Striped Extent File Library for Volume Images

Large 3D volumes need to be segmented into smaller size subvolumes both for ensuring efficient access to the data and for storing the data on multiple disks. This is especially useful for large medical 3D volume data sets such as CT, MRI, or cryosections. We propose a striped file library which distributes the subvolumes onto multiple disks (multiple subfiles). The dataset is split into regular cubic subvolumes called extents, which are distributed onto the available subfiles.

To further improve data access speed, the data is stored at multiple resolutions in the subfiles, so that extents with a resolution near to the target display resolution can be read.

The data contained in the subfiles requires attached metadata, such as its physical resolution, image size, and component files. This metadata is stored in a standard XML file for optimal readability and ease of maintenance. Subfiles and associated metadata are denominated Extent Files.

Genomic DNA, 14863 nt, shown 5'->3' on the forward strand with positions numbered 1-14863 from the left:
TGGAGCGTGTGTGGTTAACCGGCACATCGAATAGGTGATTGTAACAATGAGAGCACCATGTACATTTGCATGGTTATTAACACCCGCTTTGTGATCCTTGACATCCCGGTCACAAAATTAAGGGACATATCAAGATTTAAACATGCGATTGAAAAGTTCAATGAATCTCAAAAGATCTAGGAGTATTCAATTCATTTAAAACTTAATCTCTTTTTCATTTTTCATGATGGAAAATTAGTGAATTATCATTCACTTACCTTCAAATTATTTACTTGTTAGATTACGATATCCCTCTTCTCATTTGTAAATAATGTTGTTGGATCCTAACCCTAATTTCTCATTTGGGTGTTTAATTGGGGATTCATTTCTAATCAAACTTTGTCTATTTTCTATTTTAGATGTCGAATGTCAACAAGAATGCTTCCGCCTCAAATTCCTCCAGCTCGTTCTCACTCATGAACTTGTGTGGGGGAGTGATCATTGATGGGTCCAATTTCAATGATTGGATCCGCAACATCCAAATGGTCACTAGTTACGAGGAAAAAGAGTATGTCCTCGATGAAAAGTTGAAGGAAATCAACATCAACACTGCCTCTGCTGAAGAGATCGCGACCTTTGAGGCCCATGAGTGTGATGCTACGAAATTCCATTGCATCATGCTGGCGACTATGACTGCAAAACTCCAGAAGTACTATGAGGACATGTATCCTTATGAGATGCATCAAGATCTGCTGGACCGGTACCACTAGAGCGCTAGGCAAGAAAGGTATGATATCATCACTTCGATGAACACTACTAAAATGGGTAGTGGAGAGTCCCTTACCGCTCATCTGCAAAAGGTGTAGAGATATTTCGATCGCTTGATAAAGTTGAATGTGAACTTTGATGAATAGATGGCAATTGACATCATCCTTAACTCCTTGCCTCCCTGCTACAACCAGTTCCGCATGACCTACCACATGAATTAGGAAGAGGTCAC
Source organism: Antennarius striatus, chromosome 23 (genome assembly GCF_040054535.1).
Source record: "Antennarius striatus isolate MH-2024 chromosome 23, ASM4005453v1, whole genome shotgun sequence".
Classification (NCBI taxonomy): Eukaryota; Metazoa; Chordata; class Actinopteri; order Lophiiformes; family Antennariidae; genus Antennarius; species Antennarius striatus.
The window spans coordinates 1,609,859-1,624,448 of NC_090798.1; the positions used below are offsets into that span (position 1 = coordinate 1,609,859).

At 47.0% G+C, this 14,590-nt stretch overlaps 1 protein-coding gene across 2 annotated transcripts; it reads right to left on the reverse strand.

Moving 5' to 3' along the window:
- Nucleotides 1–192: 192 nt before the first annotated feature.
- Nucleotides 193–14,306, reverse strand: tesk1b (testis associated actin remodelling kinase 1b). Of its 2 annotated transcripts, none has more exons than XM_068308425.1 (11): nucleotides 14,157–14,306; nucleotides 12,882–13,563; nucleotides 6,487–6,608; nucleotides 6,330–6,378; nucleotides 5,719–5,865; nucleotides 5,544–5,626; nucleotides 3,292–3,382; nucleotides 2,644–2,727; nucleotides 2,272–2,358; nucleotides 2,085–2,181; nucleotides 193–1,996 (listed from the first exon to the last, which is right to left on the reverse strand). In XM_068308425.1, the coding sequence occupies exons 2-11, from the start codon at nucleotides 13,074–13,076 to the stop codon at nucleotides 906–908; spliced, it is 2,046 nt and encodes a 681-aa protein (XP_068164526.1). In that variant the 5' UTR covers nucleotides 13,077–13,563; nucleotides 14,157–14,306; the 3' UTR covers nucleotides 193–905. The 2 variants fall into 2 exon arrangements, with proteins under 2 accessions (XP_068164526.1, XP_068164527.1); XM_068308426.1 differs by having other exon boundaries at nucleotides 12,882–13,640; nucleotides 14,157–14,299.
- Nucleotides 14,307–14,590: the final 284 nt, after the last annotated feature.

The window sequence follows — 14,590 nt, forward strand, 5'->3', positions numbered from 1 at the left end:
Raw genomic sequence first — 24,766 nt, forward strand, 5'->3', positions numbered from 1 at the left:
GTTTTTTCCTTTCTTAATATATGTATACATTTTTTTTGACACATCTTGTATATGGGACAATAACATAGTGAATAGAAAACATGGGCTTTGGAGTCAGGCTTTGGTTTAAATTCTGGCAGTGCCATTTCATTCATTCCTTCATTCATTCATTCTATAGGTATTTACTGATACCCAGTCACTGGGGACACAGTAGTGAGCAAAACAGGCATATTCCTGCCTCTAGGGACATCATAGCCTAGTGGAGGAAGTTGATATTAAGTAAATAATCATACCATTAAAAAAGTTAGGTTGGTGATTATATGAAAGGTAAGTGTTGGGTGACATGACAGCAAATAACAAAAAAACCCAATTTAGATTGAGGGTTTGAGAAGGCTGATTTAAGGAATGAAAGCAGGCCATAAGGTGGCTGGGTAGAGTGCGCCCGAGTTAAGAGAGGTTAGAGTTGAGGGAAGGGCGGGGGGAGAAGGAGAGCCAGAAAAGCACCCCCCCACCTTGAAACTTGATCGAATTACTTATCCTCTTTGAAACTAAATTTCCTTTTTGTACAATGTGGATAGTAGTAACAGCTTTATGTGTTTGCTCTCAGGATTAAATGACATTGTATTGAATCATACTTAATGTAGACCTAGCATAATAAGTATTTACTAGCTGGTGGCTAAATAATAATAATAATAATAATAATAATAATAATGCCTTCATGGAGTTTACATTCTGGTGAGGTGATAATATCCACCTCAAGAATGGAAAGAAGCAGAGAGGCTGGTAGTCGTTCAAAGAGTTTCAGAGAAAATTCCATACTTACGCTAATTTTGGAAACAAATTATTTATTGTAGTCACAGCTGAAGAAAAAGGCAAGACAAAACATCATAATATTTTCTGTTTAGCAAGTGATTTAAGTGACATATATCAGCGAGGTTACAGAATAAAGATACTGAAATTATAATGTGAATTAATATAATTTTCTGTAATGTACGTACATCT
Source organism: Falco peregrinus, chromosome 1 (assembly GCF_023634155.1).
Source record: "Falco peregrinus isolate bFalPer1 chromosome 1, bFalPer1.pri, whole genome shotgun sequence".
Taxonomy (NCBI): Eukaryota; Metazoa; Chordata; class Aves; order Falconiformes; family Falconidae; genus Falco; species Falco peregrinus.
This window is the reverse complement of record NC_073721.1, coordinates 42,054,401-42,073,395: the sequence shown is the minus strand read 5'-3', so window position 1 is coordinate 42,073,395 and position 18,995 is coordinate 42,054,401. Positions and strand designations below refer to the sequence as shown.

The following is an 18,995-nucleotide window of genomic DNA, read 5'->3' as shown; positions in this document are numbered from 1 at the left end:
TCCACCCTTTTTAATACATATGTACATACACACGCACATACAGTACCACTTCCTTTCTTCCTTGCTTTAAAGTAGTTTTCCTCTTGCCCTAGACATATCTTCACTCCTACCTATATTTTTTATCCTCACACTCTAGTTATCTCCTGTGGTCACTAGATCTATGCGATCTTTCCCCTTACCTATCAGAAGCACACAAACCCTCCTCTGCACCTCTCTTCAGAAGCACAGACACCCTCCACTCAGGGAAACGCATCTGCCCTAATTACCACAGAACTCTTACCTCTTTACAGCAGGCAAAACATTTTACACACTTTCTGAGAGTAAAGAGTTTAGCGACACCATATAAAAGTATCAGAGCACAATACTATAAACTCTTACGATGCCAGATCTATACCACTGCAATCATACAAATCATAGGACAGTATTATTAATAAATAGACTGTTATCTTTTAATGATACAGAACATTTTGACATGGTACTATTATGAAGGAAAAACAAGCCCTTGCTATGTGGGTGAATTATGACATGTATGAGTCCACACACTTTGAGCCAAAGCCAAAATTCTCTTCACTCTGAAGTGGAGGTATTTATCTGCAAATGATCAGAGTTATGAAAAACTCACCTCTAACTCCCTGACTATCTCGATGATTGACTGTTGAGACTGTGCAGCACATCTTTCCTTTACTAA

The library is provided under the GPL. Currently, the source code is provided with project files for Windows platforms. This library is used for the data storage on our Visible Human Server.


The libraries are available in their full version with sources from the following locations:

Compilation and test

To compile and test the library, it is recommended to download all three packages above and to unzip them to the same directory. The provided workspace contains three projects. The convert program must be compiled first, since it will be required to convert the provided sample data to an extent file. Before starting the conversion, the provided vhjpeg.xml file must be modified to contain appropriate paths for your machine. The convert program takes the name of the xml descriptors for the datasets as arguments.

Once the dataset is converted, you can test the other program, cubetest, which will extract data from the extent file using three different possibilities offered by the library: reading a subset of the volume data into memory, accessing individual voxels, and arbitrary slice extraction. The slice extractor is based on the sample principles as the one used on our Visible Human Server, although this version has been optimized for code size and clarity, at the expense of severe performance loss.